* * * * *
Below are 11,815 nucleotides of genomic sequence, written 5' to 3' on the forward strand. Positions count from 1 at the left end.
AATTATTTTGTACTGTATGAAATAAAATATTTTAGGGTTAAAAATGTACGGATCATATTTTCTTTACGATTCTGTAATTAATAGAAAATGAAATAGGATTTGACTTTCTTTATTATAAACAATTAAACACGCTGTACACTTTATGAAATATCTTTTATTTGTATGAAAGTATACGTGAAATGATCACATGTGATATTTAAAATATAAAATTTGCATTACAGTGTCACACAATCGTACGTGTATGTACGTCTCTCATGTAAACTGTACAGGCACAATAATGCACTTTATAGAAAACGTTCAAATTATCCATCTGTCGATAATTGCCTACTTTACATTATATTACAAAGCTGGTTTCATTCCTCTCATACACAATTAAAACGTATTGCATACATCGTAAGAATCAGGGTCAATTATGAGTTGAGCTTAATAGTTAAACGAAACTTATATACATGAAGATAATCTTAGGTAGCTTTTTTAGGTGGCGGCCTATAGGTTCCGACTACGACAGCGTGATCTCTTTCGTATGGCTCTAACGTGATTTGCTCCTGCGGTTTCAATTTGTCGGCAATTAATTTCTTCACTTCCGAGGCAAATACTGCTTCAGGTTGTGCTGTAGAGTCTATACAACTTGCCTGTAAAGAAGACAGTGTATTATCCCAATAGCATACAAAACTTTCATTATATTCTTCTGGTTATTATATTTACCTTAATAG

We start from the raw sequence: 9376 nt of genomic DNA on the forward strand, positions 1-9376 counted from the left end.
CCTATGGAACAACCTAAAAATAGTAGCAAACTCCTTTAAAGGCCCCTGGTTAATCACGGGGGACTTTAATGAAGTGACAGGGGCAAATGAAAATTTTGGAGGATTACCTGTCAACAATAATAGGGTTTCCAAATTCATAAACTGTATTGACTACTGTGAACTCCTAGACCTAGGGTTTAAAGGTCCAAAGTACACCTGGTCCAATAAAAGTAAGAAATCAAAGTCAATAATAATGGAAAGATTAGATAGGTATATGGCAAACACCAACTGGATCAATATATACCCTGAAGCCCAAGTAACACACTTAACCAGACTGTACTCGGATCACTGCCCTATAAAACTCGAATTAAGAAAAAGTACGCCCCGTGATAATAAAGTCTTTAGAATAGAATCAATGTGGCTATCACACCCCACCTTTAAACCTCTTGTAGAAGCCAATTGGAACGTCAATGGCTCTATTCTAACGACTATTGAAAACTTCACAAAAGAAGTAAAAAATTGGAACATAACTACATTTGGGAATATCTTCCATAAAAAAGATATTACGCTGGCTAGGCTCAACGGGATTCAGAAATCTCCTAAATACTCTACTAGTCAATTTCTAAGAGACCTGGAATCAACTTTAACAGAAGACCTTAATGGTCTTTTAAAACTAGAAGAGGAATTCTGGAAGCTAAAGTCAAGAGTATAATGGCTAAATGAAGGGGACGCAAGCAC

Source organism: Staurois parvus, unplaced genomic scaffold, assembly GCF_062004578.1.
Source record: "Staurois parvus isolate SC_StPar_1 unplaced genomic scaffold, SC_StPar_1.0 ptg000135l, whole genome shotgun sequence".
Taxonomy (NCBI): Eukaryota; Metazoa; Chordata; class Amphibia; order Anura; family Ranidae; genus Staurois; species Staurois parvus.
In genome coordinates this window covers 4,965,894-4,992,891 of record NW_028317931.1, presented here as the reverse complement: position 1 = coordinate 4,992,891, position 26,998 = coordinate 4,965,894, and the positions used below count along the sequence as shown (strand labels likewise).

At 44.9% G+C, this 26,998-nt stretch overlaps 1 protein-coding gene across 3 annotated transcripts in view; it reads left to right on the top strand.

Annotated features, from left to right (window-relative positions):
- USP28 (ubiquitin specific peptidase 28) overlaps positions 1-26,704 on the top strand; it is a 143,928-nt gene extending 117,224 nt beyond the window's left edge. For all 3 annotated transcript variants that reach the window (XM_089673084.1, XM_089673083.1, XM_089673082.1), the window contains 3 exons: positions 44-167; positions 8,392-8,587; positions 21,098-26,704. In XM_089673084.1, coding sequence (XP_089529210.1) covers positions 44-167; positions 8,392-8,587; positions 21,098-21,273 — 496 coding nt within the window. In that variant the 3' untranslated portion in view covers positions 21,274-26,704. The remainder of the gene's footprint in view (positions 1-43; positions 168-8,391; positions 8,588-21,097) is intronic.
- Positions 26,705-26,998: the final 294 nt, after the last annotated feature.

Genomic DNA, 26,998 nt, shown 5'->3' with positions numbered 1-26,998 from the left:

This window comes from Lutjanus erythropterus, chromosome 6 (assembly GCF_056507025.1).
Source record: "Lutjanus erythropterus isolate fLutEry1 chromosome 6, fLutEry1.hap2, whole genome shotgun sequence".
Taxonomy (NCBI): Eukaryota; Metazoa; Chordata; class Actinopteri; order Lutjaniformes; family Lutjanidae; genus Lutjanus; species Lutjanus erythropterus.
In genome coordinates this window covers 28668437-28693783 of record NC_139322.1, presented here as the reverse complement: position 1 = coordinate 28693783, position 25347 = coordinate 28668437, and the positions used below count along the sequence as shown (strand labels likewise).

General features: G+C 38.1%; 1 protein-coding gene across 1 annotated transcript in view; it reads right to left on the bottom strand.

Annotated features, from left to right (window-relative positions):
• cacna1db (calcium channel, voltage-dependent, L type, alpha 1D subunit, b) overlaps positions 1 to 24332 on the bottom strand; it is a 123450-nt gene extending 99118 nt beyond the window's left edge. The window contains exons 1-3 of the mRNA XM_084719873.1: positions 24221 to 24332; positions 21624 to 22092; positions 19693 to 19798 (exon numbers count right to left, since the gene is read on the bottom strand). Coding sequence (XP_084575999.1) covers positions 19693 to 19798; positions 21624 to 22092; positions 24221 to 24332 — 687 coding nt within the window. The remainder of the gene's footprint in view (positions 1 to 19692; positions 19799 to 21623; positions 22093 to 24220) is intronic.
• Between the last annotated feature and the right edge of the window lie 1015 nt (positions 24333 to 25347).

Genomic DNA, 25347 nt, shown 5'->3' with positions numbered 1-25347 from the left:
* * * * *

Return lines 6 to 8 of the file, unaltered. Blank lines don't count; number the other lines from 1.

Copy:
Source record: "Staurois parvus isolate SC_StPar_1 unplaced genomic scaffold, SC_StPar_1.0 ptg000135l, whole genome shotgun sequence".
Taxonomy (NCBI): Eukaryota; Metazoa; Chordata; class Amphibia; order Anura; family Ranidae; genus Staurois; species Staurois parvus.
In genome coordinates this window covers 4,965,894-4,992,891 of record NW_028317931.1, presented here as the reverse complement: position 1 = coordinate 4,992,891, position 26,998 = coordinate 4,965,894, and the positions used below count along the sequence as shown (strand labels likewise).